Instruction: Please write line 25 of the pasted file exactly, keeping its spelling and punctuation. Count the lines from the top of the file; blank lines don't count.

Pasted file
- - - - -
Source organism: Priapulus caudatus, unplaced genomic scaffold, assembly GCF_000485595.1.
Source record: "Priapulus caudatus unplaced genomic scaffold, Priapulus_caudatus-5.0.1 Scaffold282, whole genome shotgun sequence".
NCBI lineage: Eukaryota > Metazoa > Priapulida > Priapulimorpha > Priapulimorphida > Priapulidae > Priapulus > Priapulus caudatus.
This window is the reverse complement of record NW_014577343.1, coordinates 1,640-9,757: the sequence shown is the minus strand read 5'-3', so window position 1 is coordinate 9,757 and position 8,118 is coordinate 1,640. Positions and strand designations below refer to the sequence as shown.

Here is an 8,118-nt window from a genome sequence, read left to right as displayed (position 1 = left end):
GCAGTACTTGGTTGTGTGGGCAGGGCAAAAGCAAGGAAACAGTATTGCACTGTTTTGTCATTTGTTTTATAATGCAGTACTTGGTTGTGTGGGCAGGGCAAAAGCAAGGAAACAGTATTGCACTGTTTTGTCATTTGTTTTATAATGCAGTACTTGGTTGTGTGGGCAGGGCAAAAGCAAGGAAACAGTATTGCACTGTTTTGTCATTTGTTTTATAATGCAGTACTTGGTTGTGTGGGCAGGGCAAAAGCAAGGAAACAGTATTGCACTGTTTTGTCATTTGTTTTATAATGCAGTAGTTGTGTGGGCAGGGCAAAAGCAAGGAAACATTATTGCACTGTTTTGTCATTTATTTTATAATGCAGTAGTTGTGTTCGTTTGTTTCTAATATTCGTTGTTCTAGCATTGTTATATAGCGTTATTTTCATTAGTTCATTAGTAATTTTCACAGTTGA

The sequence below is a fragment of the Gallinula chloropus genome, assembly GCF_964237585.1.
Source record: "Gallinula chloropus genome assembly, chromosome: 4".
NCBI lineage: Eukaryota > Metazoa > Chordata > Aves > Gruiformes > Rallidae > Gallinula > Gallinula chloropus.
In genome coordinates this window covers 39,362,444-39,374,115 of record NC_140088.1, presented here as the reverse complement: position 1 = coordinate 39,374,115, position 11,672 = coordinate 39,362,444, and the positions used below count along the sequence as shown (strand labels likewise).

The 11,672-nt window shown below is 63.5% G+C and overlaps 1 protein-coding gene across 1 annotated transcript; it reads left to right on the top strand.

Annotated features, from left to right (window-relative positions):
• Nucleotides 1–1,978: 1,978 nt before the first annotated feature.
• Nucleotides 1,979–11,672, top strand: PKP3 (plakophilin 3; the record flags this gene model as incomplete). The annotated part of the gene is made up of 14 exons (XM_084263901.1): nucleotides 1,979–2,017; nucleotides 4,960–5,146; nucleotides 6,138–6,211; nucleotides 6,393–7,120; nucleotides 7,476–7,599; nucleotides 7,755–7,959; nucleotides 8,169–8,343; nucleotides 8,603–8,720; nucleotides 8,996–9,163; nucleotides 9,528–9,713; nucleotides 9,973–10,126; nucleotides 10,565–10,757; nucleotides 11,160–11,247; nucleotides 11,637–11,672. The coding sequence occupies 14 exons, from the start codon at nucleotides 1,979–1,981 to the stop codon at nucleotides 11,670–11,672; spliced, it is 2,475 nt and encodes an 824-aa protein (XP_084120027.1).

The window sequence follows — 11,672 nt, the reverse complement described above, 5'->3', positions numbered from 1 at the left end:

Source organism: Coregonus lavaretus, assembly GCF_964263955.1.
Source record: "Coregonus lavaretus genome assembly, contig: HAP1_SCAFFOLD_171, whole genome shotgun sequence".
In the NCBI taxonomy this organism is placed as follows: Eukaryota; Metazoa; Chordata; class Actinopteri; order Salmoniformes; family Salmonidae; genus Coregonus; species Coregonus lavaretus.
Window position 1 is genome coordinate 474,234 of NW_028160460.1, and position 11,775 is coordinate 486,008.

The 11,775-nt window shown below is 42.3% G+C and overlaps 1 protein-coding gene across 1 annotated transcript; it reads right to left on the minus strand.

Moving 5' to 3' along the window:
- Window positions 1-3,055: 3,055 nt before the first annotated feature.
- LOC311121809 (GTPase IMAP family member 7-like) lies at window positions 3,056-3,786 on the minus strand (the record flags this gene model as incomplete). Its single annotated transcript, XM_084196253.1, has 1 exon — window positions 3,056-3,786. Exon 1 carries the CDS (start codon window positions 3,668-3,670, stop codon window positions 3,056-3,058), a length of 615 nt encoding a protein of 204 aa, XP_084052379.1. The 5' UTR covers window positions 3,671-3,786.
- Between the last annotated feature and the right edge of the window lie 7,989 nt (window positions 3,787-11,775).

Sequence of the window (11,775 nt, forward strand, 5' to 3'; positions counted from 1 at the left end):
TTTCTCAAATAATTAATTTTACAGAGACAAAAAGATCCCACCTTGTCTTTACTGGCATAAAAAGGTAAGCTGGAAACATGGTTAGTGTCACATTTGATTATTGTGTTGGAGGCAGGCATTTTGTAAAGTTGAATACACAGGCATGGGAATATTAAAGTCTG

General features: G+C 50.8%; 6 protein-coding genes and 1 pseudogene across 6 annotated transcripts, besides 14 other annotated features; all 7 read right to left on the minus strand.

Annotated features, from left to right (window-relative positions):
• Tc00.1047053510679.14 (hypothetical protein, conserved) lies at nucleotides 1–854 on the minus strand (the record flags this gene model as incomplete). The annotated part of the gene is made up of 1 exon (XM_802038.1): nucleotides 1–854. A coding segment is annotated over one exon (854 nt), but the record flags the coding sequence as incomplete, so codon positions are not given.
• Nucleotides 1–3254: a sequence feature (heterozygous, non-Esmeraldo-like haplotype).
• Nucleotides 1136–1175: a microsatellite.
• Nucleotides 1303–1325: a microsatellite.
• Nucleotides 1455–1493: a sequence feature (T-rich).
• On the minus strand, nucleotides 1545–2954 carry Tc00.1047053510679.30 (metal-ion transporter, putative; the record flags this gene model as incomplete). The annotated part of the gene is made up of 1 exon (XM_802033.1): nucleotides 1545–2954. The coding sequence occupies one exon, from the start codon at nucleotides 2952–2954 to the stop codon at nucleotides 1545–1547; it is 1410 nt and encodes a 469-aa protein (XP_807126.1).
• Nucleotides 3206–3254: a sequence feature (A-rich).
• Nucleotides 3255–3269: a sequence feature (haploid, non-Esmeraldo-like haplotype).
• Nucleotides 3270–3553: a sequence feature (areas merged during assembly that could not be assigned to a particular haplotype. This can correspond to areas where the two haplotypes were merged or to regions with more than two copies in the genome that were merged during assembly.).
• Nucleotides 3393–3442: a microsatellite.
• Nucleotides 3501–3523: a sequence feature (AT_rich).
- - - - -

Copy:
Sequence of the window (11,775 nt, forward strand, 5' to 3'; positions counted from 1 at the left end):